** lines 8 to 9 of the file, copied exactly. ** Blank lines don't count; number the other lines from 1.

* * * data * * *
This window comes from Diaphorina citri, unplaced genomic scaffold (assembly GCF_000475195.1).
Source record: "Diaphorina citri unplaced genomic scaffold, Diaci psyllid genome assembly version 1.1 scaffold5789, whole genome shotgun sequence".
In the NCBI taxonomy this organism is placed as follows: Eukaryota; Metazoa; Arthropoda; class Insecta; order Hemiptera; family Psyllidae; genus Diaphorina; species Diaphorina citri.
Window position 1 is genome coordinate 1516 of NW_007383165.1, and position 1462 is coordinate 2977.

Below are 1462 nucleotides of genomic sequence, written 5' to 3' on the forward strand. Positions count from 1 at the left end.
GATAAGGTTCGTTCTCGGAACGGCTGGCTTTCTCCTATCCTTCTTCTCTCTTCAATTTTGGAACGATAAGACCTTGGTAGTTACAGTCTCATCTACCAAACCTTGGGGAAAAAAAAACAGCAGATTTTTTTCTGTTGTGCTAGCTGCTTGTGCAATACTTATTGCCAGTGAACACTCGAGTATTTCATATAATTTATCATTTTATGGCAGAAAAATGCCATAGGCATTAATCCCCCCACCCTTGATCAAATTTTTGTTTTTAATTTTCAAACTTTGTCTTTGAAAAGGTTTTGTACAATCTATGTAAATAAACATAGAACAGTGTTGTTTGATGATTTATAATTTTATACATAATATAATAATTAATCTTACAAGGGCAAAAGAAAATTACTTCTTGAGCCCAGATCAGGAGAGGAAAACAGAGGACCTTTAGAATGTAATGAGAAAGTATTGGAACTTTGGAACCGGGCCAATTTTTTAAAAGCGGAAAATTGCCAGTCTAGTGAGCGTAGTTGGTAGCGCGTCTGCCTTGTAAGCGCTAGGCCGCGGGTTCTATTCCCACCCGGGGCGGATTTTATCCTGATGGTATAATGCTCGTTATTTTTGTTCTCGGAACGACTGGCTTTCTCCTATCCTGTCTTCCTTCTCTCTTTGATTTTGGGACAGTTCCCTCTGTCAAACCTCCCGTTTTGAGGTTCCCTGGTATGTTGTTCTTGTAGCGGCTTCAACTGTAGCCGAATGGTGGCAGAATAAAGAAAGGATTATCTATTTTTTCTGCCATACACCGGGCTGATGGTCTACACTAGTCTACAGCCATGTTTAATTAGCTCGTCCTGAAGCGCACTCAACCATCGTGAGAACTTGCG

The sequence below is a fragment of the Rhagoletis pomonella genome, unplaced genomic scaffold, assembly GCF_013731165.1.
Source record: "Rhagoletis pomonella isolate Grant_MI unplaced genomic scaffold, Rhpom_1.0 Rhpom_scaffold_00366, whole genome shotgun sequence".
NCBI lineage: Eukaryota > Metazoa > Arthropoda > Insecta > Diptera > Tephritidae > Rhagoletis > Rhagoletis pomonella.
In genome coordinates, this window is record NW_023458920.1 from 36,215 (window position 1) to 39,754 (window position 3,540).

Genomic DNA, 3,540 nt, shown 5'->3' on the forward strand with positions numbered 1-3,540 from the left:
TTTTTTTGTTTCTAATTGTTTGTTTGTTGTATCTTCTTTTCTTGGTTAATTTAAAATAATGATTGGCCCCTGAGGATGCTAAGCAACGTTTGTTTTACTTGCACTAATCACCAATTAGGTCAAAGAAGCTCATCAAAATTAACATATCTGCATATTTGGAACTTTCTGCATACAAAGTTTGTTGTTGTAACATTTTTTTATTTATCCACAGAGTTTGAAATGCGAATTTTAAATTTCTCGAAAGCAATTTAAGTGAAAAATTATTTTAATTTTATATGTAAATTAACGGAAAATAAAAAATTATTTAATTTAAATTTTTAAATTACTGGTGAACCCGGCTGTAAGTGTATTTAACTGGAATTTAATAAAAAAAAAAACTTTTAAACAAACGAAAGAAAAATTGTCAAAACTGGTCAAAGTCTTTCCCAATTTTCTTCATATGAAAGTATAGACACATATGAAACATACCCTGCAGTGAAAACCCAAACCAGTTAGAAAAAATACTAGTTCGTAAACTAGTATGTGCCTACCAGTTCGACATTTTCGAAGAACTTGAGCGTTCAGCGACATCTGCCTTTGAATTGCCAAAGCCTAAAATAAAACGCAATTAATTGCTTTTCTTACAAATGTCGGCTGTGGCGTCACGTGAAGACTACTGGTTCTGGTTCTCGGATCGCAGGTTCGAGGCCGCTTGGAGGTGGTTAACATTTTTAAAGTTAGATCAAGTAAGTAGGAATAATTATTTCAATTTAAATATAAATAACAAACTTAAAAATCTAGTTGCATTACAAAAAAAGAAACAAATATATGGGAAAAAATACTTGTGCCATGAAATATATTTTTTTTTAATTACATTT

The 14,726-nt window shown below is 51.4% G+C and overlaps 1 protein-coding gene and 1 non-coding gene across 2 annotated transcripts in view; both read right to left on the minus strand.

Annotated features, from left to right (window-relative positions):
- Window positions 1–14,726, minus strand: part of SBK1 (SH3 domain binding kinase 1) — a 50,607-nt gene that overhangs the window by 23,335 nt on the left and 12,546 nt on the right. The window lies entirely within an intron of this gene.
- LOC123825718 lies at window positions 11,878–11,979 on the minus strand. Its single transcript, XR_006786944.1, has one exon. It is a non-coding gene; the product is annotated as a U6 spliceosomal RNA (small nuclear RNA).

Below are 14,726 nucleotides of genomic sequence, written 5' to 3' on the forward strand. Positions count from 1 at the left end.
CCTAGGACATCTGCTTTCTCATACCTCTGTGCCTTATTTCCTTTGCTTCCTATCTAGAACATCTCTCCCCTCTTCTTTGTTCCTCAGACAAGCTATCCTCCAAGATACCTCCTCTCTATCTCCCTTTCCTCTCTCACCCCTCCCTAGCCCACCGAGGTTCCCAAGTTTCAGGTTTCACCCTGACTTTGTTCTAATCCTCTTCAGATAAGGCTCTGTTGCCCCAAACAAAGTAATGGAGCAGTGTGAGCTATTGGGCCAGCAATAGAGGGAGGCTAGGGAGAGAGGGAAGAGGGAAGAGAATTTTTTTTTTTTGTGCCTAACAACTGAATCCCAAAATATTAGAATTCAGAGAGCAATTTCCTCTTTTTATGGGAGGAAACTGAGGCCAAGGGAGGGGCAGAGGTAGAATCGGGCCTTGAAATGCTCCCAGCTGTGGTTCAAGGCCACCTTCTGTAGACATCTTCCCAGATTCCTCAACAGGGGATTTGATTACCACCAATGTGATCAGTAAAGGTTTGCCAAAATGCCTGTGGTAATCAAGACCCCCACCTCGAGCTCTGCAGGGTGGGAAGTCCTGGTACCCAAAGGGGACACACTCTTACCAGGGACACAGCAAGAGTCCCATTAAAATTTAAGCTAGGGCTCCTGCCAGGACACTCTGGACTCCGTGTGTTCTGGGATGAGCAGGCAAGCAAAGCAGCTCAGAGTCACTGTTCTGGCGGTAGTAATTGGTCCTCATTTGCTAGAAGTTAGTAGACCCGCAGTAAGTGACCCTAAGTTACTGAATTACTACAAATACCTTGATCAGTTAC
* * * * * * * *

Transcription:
Source record: "Rhagoletis pomonella isolate Grant_MI unplaced genomic scaffold, Rhpom_1.0 Rhpom_scaffold_00366, whole genome shotgun sequence".
NCBI lineage: Eukaryota > Metazoa > Arthropoda > Insecta > Diptera > Tephritidae > Rhagoletis > Rhagoletis pomonella.